Prague, June 26 (CTK) – The Social Democrats (CSSD) and the Communists (KSCM) seem equally strong before the Czech general election for the first time after 25 years during which the CSSD clearly had the upper hand, Miroslav Korecky writes in daily Mlada fronta Dnes (MfD) today.

Unless the situation changes during the last four months of the campaign, only the elections, due on October 20-21, will show which of the two leftist parties will be stronger in the Chamber of Deputies in the next election period. The latest opinion polls show that both the KSCM and the CSSD would win about 10-13 percent of the vote if elections were held now, and some even indicate that the Communists are slightly more popular, Korecky writes.

In 1992, the Left Bloc coalition beat the then weak CSSD in the general election that was the last one in which the two parties seemed to have similar chances of succeeding. The CSSD soon started becoming more and more popular under Milos Zeman who became its leader in 1993 and who managed to win over all left-wing streams, Korecky writes.

Until 2013, the CSSD always had a two-digit lead over the Communists: in 1998 the gap was 21.3 percentage points, in 2006 it was 19.5. In 2013, the CSSD won 20.5 percent of the vote and the KSCM 14.9 percent.

This year, the preferences of the now senior government CSSD and the senior opposition KSCM seem similar and, paradoxically, their election programmes have become far more similar, too, Korecky writes.

The CSSD election slogan is “A good country to live in”, while the KSCM tries to attract voters with “Peace in the world, justice and security at home.” Both are traditional leftist slogans and neither of them shows how critical the present battle on the left wing is, Korecky writes.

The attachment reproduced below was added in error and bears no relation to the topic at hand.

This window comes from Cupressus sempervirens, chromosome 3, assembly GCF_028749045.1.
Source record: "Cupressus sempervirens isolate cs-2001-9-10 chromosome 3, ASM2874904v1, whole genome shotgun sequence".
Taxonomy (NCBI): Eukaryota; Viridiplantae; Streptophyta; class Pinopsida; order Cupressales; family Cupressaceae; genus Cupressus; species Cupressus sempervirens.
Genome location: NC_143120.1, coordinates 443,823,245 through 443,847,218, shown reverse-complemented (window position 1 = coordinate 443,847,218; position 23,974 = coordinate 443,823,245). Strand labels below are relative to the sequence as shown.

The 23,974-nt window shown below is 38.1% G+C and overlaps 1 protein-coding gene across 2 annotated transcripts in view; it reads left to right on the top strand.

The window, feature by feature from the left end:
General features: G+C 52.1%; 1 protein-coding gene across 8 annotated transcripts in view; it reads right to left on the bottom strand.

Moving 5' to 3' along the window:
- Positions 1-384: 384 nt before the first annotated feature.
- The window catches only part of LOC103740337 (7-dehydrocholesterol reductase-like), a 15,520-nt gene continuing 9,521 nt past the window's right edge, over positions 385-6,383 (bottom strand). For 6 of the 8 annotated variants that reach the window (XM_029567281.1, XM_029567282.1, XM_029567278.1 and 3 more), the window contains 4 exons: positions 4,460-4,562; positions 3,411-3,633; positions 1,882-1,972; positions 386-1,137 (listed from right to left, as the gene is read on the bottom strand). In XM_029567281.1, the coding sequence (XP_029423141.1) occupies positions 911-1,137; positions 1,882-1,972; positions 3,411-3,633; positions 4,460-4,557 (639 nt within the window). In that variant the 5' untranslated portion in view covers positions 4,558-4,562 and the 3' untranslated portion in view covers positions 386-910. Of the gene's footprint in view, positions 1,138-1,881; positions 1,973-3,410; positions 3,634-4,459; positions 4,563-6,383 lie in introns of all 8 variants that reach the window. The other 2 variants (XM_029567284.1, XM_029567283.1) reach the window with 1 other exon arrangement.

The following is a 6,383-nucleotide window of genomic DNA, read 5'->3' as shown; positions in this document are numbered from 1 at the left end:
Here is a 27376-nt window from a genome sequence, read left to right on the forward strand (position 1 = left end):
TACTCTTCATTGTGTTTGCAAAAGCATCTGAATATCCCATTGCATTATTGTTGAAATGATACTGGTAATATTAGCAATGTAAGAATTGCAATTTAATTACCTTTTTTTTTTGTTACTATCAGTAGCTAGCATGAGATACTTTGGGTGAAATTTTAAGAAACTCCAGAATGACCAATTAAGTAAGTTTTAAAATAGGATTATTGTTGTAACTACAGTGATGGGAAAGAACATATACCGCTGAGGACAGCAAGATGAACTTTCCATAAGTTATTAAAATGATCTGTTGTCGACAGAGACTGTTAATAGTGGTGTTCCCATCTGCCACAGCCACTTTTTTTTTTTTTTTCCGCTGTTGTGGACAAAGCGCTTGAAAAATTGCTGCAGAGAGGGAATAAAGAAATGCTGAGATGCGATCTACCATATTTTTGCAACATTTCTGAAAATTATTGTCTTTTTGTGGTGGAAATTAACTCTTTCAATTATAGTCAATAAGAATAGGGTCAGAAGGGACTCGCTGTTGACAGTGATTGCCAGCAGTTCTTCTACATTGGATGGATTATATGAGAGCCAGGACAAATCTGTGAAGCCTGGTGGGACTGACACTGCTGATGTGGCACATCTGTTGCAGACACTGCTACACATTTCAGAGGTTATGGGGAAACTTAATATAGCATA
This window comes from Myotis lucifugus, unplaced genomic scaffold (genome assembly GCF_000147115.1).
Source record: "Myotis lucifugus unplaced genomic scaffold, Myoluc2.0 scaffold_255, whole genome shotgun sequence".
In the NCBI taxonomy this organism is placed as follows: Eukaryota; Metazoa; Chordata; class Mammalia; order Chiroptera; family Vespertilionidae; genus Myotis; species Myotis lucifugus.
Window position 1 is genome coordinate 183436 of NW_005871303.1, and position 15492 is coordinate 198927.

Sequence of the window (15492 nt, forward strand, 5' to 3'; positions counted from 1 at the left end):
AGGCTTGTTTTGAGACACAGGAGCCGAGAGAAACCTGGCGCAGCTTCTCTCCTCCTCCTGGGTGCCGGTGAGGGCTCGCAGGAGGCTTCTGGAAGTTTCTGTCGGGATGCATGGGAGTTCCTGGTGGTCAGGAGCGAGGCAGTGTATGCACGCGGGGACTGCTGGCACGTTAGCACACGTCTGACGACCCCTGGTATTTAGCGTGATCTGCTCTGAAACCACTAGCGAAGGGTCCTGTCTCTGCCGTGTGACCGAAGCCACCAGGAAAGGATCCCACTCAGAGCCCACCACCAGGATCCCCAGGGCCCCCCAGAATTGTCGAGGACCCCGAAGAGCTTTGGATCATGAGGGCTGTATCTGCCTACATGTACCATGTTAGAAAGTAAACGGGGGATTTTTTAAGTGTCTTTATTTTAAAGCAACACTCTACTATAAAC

One week ago, the Social Democrats presented their programme that abandons all plans to address city liberals and wants to be authentically leftist: higher welfare benefits, higher taxation, more redistribution and more regulation. The marked increase in the average and minimum wages and higher welfare are to be covered by higher taxes imposed on banks and supranational companies, Korecky writes about the CSSD programme.

He says the Communists, who had a programme meeting this weekend, had little chance of attacking the CSSD from the left.

The KSCM only openly called for the reintroduction of socialism and it added several issues such as the country’s departure from NATO, the creation of a state commercial bank and the nationalisation of the energy, telecommunication and transport networks, Korecky writes.

Otherwise, the Communist and Social Democrat programmes are alike: the carrot for the poor and the whip for the rich, he adds.

The CSSD has a higher chance of being part of the next government, while the KSCM presents the socialist programme more bluntly, Korecky writes.

But the situation is more complicated because Andrej Babis, leader of the ANO movement, which is the election’s favourite, has been winning over voters of both parties. The KSCM and the CSSD hope to win these voters back. The CSSD made such a radical turn to the left because Babis can never be so strongly leftist, Korecky writes.